A Sagaing region resident has been sentenced to ten years in prison under anti-terrorism charges for allegedly giving the equivalent of U.S. $2.30 to a People’s Defense Force (PDF).
On Nov. 22, a junta court sentenced Hkamti township resident Aye Thiri, 27, under Section 50 (j) of the Counter-Terrorism Act for providing 5,000 Kyats to the PDF via the Kpay money transfer system.
“It was unfair that she was arrested for donating money,” a family member told RFA Burmese.
“I want to appeal, but the appeal would not be successful, it would just cost money. I don’t know what to do. I just want her to be released,” they said, adding that the family are worried because Aye Thiri is in poor health and was unconscious at times during her arrest.
She was seized by police and soldiers at her home on Feb. 21, this year and was held at Hkamti district police station until her court appearance.
The Counter-Terrorism Law enacted in 2014 was amended by the State Administration Council on Aug. 1, 2021.
The post-coup amendment states that those who provide financial support to a terrorist organization can be sentenced to a minimum of three years and a maximum of life in prison and a fine.
On March 29, this year a court sentenced 19-year-old Saung Hnin Phyu from Dawei township, in Tanintharyi region, also accusing her of supporting PDFs via Kpay.
More than 1,000 homes torched
News of Aye Thiri’s sentencing came amid reports by residents that the military has torched a combined 1,068 houses in 13 villages in two townships in Sagaing and Magway regions over the course of a week beginning Nov. 6 over alleged links to the PDF.
Residents told RFA that beginning on Nov. 6, around 400 military officers and pro-junta Pyu Saw Htee militiamen marched in 3 columns raiding villages on the outskirts of Sagaing’s Myaung township and Magway’s Yesagyo township on the border between the two regions where the Chindwin and Ayeyarwaddy rivers meet, setting homes on fire.
The raids in Sagaing destroyed 300 homes in Myaung township, 239 in Pa Rein Ma village, 94 in Na Nwin Kaing village, 84 in Su Lay Kone village, 73 in Myit Thar village, 61 in Shwe Ta Chaung village, 23 in Na Gar Paul village, 15 in Thu Htay Kone village, and 12 in Sin Hlaung village; while those in Magway torched 146 in Yesagyo’s Shwe Hlan village, 12 in Mar La Kar Chan village, and two homes each in Sin Chay Yar and Myay Sun Taw villages.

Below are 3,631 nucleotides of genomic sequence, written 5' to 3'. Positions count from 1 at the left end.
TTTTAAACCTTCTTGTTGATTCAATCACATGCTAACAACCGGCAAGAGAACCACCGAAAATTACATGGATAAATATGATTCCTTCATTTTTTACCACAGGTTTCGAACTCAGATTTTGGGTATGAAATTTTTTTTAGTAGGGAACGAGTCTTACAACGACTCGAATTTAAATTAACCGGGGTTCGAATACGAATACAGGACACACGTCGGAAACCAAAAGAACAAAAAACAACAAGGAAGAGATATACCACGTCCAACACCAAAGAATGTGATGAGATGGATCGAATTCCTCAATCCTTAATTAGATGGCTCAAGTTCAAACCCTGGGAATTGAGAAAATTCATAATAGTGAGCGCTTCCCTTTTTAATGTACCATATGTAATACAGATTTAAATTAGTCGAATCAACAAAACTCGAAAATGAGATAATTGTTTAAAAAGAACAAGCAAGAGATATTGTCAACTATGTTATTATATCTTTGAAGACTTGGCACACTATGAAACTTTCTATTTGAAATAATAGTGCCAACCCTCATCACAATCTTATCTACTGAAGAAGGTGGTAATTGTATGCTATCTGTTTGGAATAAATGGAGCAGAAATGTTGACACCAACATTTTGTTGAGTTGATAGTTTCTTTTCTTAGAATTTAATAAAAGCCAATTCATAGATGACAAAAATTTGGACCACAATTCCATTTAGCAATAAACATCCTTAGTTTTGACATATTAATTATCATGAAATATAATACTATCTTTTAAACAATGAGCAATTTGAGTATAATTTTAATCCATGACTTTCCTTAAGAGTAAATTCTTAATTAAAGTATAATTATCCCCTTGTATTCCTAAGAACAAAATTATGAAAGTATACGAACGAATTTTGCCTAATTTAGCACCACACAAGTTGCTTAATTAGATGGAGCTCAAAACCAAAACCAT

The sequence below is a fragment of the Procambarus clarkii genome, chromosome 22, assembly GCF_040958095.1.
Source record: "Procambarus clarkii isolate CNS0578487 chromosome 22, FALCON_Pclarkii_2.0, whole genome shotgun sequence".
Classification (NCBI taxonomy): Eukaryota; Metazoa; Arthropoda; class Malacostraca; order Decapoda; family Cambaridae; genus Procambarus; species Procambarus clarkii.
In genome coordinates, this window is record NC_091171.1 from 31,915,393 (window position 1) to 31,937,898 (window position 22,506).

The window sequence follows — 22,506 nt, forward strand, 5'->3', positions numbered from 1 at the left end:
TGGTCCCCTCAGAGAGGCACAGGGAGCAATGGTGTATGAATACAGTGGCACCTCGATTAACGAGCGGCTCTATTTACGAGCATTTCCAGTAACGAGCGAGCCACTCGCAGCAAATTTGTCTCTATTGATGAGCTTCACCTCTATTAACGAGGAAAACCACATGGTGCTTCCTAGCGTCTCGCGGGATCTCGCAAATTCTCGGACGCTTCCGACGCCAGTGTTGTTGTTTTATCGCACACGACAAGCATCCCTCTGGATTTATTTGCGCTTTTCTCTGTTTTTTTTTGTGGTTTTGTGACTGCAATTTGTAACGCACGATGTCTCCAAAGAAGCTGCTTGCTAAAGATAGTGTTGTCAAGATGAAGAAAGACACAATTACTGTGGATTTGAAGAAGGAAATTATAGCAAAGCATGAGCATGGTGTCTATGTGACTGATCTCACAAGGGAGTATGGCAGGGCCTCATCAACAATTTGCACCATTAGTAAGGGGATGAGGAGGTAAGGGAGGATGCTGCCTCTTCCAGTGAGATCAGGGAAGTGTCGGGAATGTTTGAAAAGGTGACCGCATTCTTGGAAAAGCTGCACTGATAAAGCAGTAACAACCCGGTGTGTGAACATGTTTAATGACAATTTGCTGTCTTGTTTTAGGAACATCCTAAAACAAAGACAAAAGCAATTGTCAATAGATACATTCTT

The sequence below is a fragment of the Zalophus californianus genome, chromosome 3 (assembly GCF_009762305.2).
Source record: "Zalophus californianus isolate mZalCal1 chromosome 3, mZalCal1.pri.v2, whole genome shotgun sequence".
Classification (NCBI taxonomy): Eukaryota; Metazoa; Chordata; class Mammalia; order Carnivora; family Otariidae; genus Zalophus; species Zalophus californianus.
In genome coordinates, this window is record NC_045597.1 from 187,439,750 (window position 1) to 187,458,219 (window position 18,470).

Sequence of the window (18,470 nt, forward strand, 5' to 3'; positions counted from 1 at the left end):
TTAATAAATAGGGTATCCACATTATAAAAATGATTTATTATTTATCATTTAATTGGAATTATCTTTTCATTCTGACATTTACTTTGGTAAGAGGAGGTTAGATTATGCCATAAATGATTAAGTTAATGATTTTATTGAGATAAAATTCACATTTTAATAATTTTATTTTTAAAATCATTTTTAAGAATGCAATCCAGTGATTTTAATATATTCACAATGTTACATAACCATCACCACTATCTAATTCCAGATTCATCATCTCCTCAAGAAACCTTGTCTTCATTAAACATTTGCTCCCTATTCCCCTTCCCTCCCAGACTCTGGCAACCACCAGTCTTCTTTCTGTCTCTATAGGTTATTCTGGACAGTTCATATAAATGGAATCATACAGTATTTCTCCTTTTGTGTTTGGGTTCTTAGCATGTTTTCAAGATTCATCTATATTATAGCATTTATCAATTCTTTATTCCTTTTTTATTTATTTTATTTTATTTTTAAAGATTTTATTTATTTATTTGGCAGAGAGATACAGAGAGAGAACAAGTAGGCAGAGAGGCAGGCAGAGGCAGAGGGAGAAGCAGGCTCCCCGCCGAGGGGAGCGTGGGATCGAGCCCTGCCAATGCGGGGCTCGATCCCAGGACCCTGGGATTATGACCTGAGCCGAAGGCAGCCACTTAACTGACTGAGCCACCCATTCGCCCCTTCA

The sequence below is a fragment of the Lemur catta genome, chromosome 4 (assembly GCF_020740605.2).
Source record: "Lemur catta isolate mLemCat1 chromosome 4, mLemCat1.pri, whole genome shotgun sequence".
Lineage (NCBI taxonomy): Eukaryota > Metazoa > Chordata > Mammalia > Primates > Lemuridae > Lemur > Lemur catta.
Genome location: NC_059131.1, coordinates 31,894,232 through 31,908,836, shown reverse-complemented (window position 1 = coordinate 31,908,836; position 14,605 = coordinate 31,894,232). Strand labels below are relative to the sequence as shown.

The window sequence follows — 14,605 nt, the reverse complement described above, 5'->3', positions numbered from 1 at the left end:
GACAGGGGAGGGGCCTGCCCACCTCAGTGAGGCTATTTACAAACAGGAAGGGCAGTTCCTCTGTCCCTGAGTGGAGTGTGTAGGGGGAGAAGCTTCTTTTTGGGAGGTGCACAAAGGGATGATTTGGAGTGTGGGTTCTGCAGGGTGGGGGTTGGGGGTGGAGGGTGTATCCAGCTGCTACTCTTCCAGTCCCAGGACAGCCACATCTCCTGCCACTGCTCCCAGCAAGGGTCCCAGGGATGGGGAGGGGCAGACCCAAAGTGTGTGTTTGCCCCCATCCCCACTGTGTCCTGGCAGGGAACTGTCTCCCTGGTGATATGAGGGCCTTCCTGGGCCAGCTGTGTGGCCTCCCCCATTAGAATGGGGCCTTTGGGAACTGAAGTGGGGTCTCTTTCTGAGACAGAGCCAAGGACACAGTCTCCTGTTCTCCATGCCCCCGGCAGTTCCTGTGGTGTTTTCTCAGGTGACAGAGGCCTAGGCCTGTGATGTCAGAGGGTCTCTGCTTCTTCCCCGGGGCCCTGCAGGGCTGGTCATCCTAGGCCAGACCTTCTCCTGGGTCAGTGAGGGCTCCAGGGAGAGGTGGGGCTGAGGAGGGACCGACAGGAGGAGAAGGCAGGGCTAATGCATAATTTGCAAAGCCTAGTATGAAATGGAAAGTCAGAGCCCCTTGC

A resident of Ma Mwin Kaing village told RFA on condition of anonymity, citing fear of reprisal, that because villagers were unable to return to the area for more than a week, their crops became dehydrated and died.
“Our plants need to be watered in a timely manner, but we couldn’t do it as we had to flee,” they said.
“All our groundnuts, chili and pea plants are dead. These crops are planted on elevated farms, so we couldn’t reach them and they weren’t able to survive for 7-8 days without water. The farmers are all saying that they will be impossible to replant .. Our hand-operated water pumps that nearly every house uses were also destroyed in the fires.”
Residents said the junta troops attacked and burned down villages in the area over their “suspicion of a PDF presence” after PDF fighters captured a boat carrying military more than 15,000 sacks of rice rations and fuel on Nov. 5.
They said that since the raids, villagers are in “urgent need of food, shelter, clothing, medicine, and other supplies.”
Attempts by RFA to contact junta officials in Sagaing and Magway for comment on the arson attacks went unanswered on Wednesday, however junta Deputy Information Minister Maj. Gen. Zaw Min Tun has previously denied that the military has set fire to civilian homes.
The Myanmar-based independent research group Institute for Strategy and Policy said in a statement earlier this month that between the Feb. 1, 2021 military coup and Oct. 31 this year, the military had torched more than 38,568 homes and buildings in 81 townships around the country — 8,866 of which were located in Magway region.
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